Congress approves $3 million for E-Gov Fund

Although the administration likes to say e-government is taking root in agencies, Congress still has not jumped on the bandwagon.

Senate and House conference committee members last week agreed to a fiscal 2004 appropriations bill that would allocate $3 million to the E-Government Fund. The House and Senate must now vote on the Treasury, Transportation and other agencies appropriations bills before sending it to the president.

E-government funding is down $2 million from the two previous years, when lawmakers approved $5 million for last year and 2002. It's $52 million less than Congress authorized in the E-Government Act of 2002 and $42 million less than requested for the fund by President Bush.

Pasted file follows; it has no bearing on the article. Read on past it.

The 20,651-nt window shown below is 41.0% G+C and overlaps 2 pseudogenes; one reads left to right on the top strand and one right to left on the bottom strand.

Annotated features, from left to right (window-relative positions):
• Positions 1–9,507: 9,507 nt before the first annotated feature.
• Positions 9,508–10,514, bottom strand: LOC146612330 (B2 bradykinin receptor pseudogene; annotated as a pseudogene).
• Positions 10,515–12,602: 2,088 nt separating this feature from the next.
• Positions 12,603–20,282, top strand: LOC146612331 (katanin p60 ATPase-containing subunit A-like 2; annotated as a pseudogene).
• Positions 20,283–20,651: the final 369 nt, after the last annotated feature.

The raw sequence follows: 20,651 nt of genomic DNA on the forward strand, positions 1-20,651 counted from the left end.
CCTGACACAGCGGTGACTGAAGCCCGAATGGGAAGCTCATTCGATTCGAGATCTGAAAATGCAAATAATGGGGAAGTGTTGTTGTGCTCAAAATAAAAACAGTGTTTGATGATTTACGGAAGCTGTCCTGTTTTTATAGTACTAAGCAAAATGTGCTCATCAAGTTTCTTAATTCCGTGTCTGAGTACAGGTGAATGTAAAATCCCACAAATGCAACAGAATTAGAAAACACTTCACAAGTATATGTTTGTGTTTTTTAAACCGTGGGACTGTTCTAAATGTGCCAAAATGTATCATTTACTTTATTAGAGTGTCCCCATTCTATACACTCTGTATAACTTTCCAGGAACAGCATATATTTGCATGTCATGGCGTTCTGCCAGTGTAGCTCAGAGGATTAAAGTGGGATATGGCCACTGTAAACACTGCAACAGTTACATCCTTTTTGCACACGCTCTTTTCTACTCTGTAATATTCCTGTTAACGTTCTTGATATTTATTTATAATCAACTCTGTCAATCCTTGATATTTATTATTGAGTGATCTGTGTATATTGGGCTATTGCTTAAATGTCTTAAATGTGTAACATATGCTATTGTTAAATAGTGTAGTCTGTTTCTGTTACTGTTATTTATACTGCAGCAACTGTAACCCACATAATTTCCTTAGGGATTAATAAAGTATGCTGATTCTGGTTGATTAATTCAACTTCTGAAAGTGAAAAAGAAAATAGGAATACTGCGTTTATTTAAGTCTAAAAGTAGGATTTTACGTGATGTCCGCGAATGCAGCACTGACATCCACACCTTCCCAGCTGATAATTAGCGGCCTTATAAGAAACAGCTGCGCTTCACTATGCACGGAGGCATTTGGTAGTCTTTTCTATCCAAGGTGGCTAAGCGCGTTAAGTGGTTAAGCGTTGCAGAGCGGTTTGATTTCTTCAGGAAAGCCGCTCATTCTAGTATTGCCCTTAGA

The White House had said it wanted to pump $100 million into the fund over a three-year period running from fiscal 2002 through this year, but if this year's bill goes through it will have received $13 million in that time. Lawmakers' decisions not to provide more funding to e-government also diminishes the chances of Congress coming up with anything near the $350 million the E-Government Act authorized for the time between last year and 2007.

The administration did receive the $2.5 million it sought for the enterprise architecture initiative, sources said. GSA administers the account and the E-Government Fund for the Office of Management and Budget.

Congress also approved full funding of $35 million for the National Archives and Records Administration's Electronic Records Project.

But lawmakers didn't heed the president's request for GSA's Office of Governmentwide Policy. Congress OK'd $56.3 million for the office, $17.6 million less than requested.


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